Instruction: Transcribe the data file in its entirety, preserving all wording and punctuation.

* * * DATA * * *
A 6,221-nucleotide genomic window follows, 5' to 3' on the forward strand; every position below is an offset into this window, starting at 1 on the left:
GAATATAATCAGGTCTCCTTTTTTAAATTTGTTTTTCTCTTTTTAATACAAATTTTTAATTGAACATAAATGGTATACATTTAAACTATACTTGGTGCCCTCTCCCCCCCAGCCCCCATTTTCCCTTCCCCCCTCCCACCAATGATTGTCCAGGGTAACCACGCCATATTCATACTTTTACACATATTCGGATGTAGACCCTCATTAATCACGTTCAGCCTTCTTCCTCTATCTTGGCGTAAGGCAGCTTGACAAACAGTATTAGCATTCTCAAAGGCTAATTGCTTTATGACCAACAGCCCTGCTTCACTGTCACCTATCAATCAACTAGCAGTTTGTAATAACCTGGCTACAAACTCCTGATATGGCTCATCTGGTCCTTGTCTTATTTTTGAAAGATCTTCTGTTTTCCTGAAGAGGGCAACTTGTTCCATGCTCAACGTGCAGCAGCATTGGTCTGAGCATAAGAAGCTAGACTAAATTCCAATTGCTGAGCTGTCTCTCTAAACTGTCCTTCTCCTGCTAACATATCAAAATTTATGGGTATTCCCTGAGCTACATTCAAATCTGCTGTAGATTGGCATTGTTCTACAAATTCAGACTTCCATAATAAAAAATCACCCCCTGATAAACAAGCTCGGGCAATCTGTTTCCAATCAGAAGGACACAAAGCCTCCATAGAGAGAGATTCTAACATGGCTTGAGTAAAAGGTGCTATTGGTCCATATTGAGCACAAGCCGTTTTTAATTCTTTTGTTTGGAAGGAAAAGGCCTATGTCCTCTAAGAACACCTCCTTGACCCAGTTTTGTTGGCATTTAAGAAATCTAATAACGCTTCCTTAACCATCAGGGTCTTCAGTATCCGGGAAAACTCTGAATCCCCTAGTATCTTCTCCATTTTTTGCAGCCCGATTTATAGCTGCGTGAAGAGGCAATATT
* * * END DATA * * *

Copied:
A 6,221-nucleotide genomic window follows, 5' to 3' on the forward strand; every position below is an offset into this window, starting at 1 on the left:
GAATATAATCAGGTCTCCTTTTTTAAATTTGTTTTTCTCTTTTTAATACAAATTTTTAATTGAACATAAATGGTATACATTTAAACTATACTTGGTGCCCTCTCCCCCCCAGCCCCCATTTTCCCTTCCCCCCTCCCACCAATGATTGTCCAGGGTAACCACGCCATATTCATACTTTTACACATATTCGGATGTAGACCCTCATTAATCACGTTCAGCCTTCTTCCTCTATCTTGGCGTAAGGCAGCTTGACAAACAGTATTAGCATTCTCAAAGGCTAATTGCTTTATGACCAACAGCCCTGCTTCACTGTCACCTATCAATCAACTAGCAGTTTGTAATAACCTGGCTACAAACTCCTGATATGGCTCATCTGGTCCTTGTCTTATTTTTGAAAGATCTTCTGTTTTCCTGAAGAGGGCAACTTGTTCCATGCTCAACGTGCAGCAGCATTGGTCTGAGCATAAGAAGCTAGACTAAATTCCAATTGCTGAGCTGTCTCTCTAAACTGTCCTTCTCCTGCTAACATATCAAAATTTATGGGTATTCCCTGAGCTACATTCAAATCTGCTGTAGATTGGCATTGTTCTACAAATTCAGACTTCCATAATAAAAAATCACCCCCTGATAAACAAGCTCGGGCAATCTGTTTCCAATCAGAAGGACACAAAGCCTCCATAGAGAGAGATTCTAACATGGCTTGAGTAAAAGGTGCTATTGGTCCATATTGAGCACAAGCCGTTTTTAATTCTTTTGTTTGGAAGGAAAAGGCCTATGTCCTCTAAGAACACCTCCTTGACCCAGTTTTGTTGGCATTTAAGAAATCTAATAACGCTTCCTTAACCATCAGGGTCTTCAGTATCCGGGAAAACTCTGAATCCCCTAGTATCTTCTCCATTTTTTGCAGCCCGATTTATAGCTGCGTGAAGAGGCAATATT